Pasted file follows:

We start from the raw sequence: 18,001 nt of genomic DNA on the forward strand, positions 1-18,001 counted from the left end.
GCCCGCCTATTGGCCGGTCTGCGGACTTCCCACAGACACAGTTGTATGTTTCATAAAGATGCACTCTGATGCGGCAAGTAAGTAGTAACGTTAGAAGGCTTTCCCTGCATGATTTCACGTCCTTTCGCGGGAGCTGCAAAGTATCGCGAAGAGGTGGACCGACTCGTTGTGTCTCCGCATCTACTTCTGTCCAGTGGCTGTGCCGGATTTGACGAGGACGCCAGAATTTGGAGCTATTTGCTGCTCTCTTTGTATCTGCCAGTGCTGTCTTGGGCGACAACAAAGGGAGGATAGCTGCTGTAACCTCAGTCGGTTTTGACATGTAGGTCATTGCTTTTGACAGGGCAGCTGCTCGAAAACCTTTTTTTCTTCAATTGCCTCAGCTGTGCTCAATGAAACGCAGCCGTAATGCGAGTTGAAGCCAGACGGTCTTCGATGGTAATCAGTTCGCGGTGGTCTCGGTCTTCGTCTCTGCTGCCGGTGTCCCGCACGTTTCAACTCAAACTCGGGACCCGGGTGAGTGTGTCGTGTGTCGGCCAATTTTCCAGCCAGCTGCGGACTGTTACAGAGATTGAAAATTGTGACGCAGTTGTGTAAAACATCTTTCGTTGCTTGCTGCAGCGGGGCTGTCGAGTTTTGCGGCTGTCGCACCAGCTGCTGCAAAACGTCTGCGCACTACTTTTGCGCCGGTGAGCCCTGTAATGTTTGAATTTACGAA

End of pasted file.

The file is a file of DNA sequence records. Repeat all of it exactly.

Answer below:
We start from the raw sequence: 18,001 nt of genomic DNA on the forward strand, positions 1-18,001 counted from the left end.
GCCCGCCTATTGGCCGGTCTGCGGACTTCCCACAGACACAGTTGTATGTTTCATAAAGATGCACTCTGATGCGGCAAGTAAGTAGTAACGTTAGAAGGCTTTCCCTGCATGATTTCACGTCCTTTCGCGGGAGCTGCAAAGTATCGCGAAGAGGTGGACCGACTCGTTGTGTCTCCGCATCTACTTCTGTCCAGTGGCTGTGCCGGATTTGACGAGGACGCCAGAATTTGGAGCTATTTGCTGCTCTCTTTGTATCTGCCAGTGCTGTCTTGGGCGACAACAAAGGGAGGATAGCTGCTGTAACCTCAGTCGGTTTTGACATGTAGGTCATTGCTTTTGACAGGGCAGCTGCTCGAAAACCTTTTTTTCTTCAATTGCCTCAGCTGTGCTCAATGAAACGCAGCCGTAATGCGAGTTGAAGCCAGACGGTCTTCGATGGTAATCAGTTCGCGGTGGTCTCGGTCTTCGTCTCTGCTGCCGGTGTCCCGCACGTTTCAACTCAAACTCGGGACCCGGGTGAGTGTGTCGTGTGTCGGCCAATTTTCCAGCCAGCTGCGGACTGTTACAGAGATTGAAAATTGTGACGCAGTTGTGTAAAACATCTTTCGTTGCTTGCTGCAGCGGGGCTGTCGAGTTTTGCGGCTGTCGCACCAGCTGCTGCAAAACGTCTGCGCACTACTTTTGCGCCGGTGAGCCCTGTAATGTTTGAATTTACGAA